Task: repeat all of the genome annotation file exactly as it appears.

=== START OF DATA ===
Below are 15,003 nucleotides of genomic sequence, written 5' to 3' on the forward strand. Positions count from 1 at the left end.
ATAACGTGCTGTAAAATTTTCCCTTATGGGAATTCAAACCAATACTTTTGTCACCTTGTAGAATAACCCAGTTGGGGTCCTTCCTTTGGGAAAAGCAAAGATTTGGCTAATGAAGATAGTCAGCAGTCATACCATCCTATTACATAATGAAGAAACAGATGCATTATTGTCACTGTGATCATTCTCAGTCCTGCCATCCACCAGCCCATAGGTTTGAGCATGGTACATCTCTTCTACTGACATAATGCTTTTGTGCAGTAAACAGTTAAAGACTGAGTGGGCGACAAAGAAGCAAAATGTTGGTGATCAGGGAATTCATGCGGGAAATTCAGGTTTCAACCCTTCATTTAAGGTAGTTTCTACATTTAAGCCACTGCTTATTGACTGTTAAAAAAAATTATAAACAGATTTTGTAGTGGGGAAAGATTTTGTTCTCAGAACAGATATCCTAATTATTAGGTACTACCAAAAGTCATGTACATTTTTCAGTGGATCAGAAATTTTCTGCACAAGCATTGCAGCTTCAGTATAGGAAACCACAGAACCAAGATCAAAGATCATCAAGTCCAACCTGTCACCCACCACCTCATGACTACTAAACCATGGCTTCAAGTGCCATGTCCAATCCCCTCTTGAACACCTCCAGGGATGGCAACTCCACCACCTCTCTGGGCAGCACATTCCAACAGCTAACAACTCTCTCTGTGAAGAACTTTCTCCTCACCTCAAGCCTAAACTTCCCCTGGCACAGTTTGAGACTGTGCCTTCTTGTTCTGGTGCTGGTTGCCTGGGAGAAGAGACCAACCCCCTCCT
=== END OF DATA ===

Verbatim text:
Below are 15,003 nucleotides of genomic sequence, written 5' to 3' on the forward strand. Positions count from 1 at the left end.
ATAACGTGCTGTAAAATTTTCCCTTATGGGAATTCAAACCAATACTTTTGTCACCTTGTAGAATAACCCAGTTGGGGTCCTTCCTTTGGGAAAAGCAAAGATTTGGCTAATGAAGATAGTCAGCAGTCATACCATCCTATTACATAATGAAGAAACAGATGCATTATTGTCACTGTGATCATTCTCAGTCCTGCCATCCACCAGCCCATAGGTTTGAGCATGGTACATCTCTTCTACTGACATAATGCTTTTGTGCAGTAAACAGTTAAAGACTGAGTGGGCGACAAAGAAGCAAAATGTTGGTGATCAGGGAATTCATGCGGGAAATTCAGGTTTCAACCCTTCATTTAAGGTAGTTTCTACATTTAAGCCACTGCTTATTGACTGTTAAAAAAAATTATAAACAGATTTTGTAGTGGGGAAAGATTTTGTTCTCAGAACAGATATCCTAATTATTAGGTACTACCAAAAGTCATGTACATTTTTCAGTGGATCAGAAATTTTCTGCACAAGCATTGCAGCTTCAGTATAGGAAACCACAGAACCAAGATCAAAGATCATCAAGTCCAACCTGTCACCCACCACCTCATGACTACTAAACCATGGCTTCAAGTGCCATGTCCAATCCCCTCTTGAACACCTCCAGGGATGGCAACTCCACCACCTCTCTGGGCAGCACATTCCAACAGCTAACAACTCTCTCTGTGAAGAACTTTCTCCTCACCTCAAGCCTAAACTTCCCCTGGCACAGTTTGAGACTGTGCCTTCTTGTTCTGGTGCTGGTTGCCTGGGAGAAGAGACCAACCCCCTCCT